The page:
Jim Chalmers: Fiscal warning on Australian debt as interest rates soar
Jim Chalmers released a chilling debt message and told Australians to be prepared for some “confronted” budget figures.
Treasurer Jim Chalmers has warned Australians to prepare to “face” the news when he unveils the state of the nation’s finances next week.
Soaring interest rates on record levels of public debt are expected to punch a $13 billion hole in the budget.
Speaking to reporters in Canberra, Mr Chalmers said the government had inherited “the trickiest set of economic circumstances” in living memory.
“When it comes to the trillions of dollars of debt that we inherited from our predecessors, it’s getting more and more expensive for us,” he said Monday.
“Every dollar they borrowed now costs more to maintain. It’s just reality.
Mr Chalmers is expected to provide an update on the federal budget on July 28, once Parliament resumes.
Essentially, the government faces the same interest rate punch as the everyday Australian on their mortgage payments.
When the budget was tabled in March, interest rates were expected to average 2.2% over the next four years.
But an uncertain global economic environment prompted the Reserve Bank of Australia to successively raise interest rates in a bid to curb rising inflation.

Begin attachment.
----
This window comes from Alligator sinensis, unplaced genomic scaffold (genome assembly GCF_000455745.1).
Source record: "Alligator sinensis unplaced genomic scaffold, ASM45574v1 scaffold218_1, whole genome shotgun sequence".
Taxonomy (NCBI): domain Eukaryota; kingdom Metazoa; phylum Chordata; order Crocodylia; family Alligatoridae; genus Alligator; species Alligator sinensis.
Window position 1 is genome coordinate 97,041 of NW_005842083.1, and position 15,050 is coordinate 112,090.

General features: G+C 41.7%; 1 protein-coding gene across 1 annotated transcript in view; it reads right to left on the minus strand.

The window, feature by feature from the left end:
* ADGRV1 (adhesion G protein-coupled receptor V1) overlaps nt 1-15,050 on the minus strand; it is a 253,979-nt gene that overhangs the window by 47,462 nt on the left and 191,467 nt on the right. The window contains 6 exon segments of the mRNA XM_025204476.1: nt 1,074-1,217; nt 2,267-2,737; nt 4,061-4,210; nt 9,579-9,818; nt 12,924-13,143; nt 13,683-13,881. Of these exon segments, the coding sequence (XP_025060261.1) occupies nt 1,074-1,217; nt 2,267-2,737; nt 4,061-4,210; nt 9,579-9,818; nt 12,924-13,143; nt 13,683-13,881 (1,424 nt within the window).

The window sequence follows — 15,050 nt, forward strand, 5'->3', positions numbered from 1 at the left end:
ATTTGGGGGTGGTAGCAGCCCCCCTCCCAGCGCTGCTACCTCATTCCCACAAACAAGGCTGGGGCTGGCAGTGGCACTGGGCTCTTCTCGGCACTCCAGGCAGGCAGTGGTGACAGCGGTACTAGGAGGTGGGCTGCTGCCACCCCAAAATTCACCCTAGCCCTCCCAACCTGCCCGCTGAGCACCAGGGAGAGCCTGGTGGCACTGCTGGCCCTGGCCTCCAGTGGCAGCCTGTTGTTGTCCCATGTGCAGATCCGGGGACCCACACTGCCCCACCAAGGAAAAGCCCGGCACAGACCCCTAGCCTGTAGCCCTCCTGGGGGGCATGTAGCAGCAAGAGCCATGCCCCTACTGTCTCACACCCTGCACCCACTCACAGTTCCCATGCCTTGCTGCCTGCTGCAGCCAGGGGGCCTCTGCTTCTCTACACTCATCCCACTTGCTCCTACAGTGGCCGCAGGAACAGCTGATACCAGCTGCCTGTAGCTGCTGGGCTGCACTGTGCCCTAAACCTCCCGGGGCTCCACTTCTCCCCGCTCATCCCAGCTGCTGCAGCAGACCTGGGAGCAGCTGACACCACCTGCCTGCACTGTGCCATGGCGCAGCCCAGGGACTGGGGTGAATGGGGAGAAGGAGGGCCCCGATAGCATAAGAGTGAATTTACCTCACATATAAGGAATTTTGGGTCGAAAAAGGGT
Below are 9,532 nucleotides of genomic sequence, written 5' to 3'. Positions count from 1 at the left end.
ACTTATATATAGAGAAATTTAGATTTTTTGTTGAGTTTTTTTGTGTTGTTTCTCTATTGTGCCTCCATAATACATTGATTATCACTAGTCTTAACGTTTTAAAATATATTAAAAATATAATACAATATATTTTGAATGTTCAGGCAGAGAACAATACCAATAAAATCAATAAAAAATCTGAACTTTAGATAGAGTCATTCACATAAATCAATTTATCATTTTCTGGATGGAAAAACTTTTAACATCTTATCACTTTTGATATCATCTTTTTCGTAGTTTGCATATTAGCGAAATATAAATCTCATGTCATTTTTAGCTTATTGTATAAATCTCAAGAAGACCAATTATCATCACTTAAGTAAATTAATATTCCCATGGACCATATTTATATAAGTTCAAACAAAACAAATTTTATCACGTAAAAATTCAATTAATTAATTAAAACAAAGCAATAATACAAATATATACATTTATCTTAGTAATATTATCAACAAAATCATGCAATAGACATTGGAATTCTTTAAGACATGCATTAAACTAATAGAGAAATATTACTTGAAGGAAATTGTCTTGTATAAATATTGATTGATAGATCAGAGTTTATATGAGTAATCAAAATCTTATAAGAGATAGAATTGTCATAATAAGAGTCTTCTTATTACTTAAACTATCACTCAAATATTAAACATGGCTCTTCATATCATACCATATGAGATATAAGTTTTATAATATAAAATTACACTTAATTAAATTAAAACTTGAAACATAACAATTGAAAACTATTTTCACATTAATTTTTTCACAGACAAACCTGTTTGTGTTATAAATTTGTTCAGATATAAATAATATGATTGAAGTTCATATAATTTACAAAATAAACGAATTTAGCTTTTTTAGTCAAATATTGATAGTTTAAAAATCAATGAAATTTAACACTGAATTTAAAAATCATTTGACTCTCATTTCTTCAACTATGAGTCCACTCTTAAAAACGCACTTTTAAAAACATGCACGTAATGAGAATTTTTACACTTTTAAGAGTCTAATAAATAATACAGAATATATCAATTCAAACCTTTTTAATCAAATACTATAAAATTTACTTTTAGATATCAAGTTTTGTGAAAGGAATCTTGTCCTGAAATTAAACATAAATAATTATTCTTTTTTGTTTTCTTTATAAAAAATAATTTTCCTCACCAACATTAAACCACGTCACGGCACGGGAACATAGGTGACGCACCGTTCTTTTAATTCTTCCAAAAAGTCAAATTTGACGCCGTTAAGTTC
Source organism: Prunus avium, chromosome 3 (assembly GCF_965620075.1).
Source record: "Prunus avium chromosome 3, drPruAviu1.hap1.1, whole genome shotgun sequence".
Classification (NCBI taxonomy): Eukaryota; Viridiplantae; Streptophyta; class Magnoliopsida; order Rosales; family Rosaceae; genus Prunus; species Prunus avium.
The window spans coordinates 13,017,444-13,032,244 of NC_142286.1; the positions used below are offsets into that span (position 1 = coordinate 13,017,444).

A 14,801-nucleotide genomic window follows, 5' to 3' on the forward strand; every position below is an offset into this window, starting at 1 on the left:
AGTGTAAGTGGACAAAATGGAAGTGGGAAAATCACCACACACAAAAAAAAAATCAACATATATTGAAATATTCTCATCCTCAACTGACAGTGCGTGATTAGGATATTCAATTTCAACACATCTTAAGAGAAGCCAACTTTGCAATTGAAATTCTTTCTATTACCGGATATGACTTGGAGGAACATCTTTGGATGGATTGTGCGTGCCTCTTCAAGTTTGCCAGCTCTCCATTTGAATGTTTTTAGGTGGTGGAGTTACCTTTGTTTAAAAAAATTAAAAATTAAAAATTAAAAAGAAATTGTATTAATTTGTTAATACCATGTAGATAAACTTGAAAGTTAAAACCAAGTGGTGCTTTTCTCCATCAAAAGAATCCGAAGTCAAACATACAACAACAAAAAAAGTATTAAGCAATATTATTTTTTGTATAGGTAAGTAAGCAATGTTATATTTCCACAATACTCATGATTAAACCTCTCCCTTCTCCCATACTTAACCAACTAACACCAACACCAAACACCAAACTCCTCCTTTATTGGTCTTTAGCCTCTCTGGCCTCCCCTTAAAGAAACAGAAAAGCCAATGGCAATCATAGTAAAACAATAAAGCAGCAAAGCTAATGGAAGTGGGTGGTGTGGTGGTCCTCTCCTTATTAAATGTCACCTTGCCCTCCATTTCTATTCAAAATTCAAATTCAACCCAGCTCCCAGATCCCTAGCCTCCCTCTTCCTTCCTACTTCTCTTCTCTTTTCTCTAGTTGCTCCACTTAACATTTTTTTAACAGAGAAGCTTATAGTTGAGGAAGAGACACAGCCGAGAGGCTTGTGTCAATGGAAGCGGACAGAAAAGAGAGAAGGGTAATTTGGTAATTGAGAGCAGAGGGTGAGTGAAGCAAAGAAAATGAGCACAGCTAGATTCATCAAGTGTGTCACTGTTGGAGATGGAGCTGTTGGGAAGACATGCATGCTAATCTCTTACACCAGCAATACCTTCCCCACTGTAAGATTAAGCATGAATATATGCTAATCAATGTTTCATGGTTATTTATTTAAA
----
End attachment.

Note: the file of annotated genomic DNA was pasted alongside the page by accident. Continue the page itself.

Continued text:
The federal government is set to pay more on its own loans as it simultaneously tries to claw back funds and offer cost-of-living relief to Australians.
Mr Chalmers said on Monday he would continue to say candidly that he expected the fuel excise duty cut to end at the end of September as planned.
“Obviously we’re always trying to do the right thing for people and we’ll take economic conditions into account when the time comes,” he said.
“But my expectation, and the expectation that I would encourage people to have, is that we can’t afford to continue this relief in gas prices indefinitely.”
He said the Albanian government would try to help people through this “difficult time” but debt levels meant it could not “do everything we would like to do”.
“And so we have to prioritize and our priority is childcare and medication,” he said.
Deputy Treasurer Stephen Jones warned earlier Monday that the federal government will soon be spending as much on interest as on Medicare.
“We are going to (have) a tough budget statement and a tough budget coming in October because we cannot, as a new government, just throw money away and not be blind to the consequences,” he said. he declares.